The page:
It’s Greek to me

If there’s one good thing I can say about the Catholic doctrine of Purgatory, it’s that at least it reflects an understanding of the holiness of God and his hatred of sin. But beyond that singular right it goes multitudinously wrong. The doctrine stands or falls on whether it is taught or even supported in Scripture, and I will argue that it’s not. But I believe it comes to Scripture already weakened by its history and that’s what I’d like to address first.

Many ancient religions and philosophies had similar beliefs about an intermediary place of the dead PLATOwhere imperfect souls were either held or purified. Some examples:

  • In Buddhism “The suffering of purgatory is not a `punishment’ as in the theistic conception of hell but, as said before, the result of one’s own negative actions.”  (1)
  • The ancient Greek philosopher Plato in his dialogue Phaedrus, referring to the souls of the dead, says that “after the judgment some go to the places of correction under the earth and pay their penalty, while the others, made light and raised up into a heavenly place by justice, live in a manner worthy of the life they led in human form.” (2)
  • In Greek and Roman mythology there were various levels or destinations in the afterlife to separate the souls depending on their deeds. “The Asphodel Fields were for a varied selection of human souls: Those whose sins equalled their goodness, were indecisive in their lives, or were not judged. The Fields of Punishment were for people that had sinned often, but not so much as to be deserving of Tartarus. In Tartarus, the soul would be punished by being burned in lava, or stretched on racks.” (3)

The belief that the living could aid the dead in their journey to eternal bliss was also common in the ancient era.

  • “The importance of remembrance of the dead as part of one’s religious devotions was integral to the beliefs of the Greeks as well. Continued remembrance of the dead by the living kept the soul of the deceased alive in the afterlife.” (4)
  • “Immortality lay in the continued remembrance of the dead by the living.” (5)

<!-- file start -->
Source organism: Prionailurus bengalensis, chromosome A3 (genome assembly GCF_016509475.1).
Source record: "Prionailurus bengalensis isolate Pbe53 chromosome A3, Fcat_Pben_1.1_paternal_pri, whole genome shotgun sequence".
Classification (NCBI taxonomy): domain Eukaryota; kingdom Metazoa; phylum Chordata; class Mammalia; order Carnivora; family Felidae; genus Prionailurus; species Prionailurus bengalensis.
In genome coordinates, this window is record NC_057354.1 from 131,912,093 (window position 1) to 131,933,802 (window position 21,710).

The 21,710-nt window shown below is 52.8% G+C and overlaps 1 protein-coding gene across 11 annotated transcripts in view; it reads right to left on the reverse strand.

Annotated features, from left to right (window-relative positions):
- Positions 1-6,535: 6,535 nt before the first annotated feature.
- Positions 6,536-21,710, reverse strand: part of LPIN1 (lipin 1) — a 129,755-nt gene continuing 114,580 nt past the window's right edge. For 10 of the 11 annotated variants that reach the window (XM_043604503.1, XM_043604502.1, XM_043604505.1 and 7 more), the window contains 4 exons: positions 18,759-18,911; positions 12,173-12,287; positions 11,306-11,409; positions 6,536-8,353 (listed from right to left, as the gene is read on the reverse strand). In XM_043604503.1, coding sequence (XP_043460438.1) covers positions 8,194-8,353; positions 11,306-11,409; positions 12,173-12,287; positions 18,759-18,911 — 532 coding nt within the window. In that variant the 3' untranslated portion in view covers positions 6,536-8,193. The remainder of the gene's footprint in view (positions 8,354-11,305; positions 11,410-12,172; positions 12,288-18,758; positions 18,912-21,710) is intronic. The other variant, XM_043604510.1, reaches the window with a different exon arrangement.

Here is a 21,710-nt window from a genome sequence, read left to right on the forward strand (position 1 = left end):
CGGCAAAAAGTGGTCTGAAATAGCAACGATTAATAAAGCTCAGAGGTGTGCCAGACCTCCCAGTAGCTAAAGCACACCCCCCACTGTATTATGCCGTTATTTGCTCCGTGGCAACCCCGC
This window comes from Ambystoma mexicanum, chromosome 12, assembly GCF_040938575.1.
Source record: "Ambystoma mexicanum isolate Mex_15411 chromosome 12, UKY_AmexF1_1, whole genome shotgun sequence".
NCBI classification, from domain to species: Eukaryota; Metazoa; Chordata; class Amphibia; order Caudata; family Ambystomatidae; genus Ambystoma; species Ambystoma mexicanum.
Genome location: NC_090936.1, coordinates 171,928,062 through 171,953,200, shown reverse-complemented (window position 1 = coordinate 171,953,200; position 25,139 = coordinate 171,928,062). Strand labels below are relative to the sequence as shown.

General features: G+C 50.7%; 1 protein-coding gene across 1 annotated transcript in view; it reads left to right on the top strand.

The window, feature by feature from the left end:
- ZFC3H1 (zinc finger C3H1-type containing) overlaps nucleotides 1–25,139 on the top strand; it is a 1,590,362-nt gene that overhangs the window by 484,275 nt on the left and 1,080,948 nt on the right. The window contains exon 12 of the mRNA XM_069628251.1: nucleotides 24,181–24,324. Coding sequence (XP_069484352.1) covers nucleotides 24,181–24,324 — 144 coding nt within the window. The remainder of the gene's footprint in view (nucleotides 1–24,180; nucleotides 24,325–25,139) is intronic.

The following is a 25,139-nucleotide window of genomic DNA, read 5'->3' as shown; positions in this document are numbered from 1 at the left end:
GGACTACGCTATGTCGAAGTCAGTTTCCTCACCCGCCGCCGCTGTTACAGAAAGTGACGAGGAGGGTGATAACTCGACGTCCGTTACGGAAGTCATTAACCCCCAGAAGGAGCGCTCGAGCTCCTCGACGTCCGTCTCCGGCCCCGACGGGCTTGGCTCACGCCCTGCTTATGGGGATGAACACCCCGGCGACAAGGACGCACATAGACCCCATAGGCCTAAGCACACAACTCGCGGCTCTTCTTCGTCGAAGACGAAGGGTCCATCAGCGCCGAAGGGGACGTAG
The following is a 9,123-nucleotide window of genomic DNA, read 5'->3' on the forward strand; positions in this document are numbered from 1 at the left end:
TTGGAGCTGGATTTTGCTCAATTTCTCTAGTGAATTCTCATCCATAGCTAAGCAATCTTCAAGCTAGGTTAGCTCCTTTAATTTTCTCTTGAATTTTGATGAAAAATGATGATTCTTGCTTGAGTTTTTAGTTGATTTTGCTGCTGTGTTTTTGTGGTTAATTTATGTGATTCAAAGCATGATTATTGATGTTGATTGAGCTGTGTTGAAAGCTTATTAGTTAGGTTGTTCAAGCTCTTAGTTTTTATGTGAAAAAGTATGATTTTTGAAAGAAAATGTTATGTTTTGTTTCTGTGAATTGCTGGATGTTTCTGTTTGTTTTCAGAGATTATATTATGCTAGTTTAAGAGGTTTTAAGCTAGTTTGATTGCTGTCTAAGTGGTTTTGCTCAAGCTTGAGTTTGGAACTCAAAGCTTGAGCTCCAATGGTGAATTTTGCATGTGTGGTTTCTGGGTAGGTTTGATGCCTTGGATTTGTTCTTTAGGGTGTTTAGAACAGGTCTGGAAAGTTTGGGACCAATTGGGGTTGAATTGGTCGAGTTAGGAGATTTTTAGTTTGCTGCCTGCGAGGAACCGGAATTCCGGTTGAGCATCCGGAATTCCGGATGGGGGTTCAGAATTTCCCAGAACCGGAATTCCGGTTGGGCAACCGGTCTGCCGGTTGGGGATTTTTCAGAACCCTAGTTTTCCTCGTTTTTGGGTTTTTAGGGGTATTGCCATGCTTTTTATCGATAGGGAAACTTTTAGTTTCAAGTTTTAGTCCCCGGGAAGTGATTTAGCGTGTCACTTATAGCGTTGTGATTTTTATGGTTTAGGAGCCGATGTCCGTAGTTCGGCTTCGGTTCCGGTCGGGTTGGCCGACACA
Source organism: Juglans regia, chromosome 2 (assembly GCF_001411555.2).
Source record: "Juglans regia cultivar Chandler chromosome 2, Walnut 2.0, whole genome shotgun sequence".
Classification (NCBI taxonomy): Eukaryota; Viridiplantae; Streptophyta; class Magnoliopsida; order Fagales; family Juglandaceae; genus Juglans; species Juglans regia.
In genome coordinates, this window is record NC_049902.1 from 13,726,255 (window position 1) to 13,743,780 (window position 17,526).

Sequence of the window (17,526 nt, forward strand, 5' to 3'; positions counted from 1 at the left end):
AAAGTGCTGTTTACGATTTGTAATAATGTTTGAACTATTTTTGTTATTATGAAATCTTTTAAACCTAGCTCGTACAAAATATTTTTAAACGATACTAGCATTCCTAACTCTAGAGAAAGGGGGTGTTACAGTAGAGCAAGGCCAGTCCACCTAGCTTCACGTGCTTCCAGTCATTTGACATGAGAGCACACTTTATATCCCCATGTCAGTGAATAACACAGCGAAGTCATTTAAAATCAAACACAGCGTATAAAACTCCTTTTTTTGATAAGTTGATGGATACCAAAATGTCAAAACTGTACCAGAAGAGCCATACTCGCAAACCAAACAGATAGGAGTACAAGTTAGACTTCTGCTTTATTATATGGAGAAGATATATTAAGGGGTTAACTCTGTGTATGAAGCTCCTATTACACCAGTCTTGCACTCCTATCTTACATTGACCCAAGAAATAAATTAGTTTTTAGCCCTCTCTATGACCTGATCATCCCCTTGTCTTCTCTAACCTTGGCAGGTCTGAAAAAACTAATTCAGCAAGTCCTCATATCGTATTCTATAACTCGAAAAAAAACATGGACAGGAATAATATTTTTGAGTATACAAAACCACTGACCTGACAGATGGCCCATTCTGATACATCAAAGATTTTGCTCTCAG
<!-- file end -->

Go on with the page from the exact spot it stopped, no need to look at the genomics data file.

• “it was considered one’s duty to the dead to remember them well, regardless of the life they had lived, the mistakes they had made, and, thereby, provide them with continued existence in Elysium.” (6)
  • “The living were perpetually obsessed by their care for the dead, expressed in elaborate, magnificently equipped and decorated tombs and lavish sacrifices.” (7)

The similarity of the doctrine of Purgatory to pagan beliefs does not in itself disconfirm it. But the fact that the core elements of 1) a distinctive place of judgment between heavenly bliss and eternal and inescapable torture, and 2) the involvement of the living in aid of the dead feature in both ancient pagan religions AND the Catholic doctrine of Purgatory BUT are not found in Scripture, the only reliable source we have for information about the afterlife, is reason to suspect a correlation.

There’s no doubt that the early Church fathers were influenced by the Greco-Roman culture of their times. This quote from French historian Jacques Le Goff, regarding late second-early third century fathers Clement and Origen, gives an example.

The two theologians were indebted to ancient Greece for the idea that the chastisement inflicted by the gods is not punishment but rather a means of education and salvation, part of a process of purification. In Plato’s view this chastisement is a boon offered by the gods. Clement and Origen deduce from this the idea that “to punish” is synonymous with “to educate” and that any chastisement by God contributes to man’s salvation…Their Platonic idea of Christianity led Clement and Origen to take a comforting view of the matter…In keeping with this attitude, the two theologians give a soothing interpretation of the Old Testament passages in which God explicitly uses fire as an instrument of his wrath…Origen develops to the full the theory of purification, catharsis, which came to him from Plato, the Orphics, and the Pythagoreans. (8)

So no matter how early any evidence we may have outside Scripture of a Christian espousing the doctrine, it must be evaluated within the context of the cultural milieu the early believers were immersed in. But as I said, the legitimacy of the doctrine will depend on how it lines up with the truth of Scripture. That’s what I’ll begin examining next time.








(8) Jacques Le Goff, The Birth of Purgatory, trans. Arthur Goldhammer (Chicago: The University of Chicago Press, 1984), pp.52-53, 55.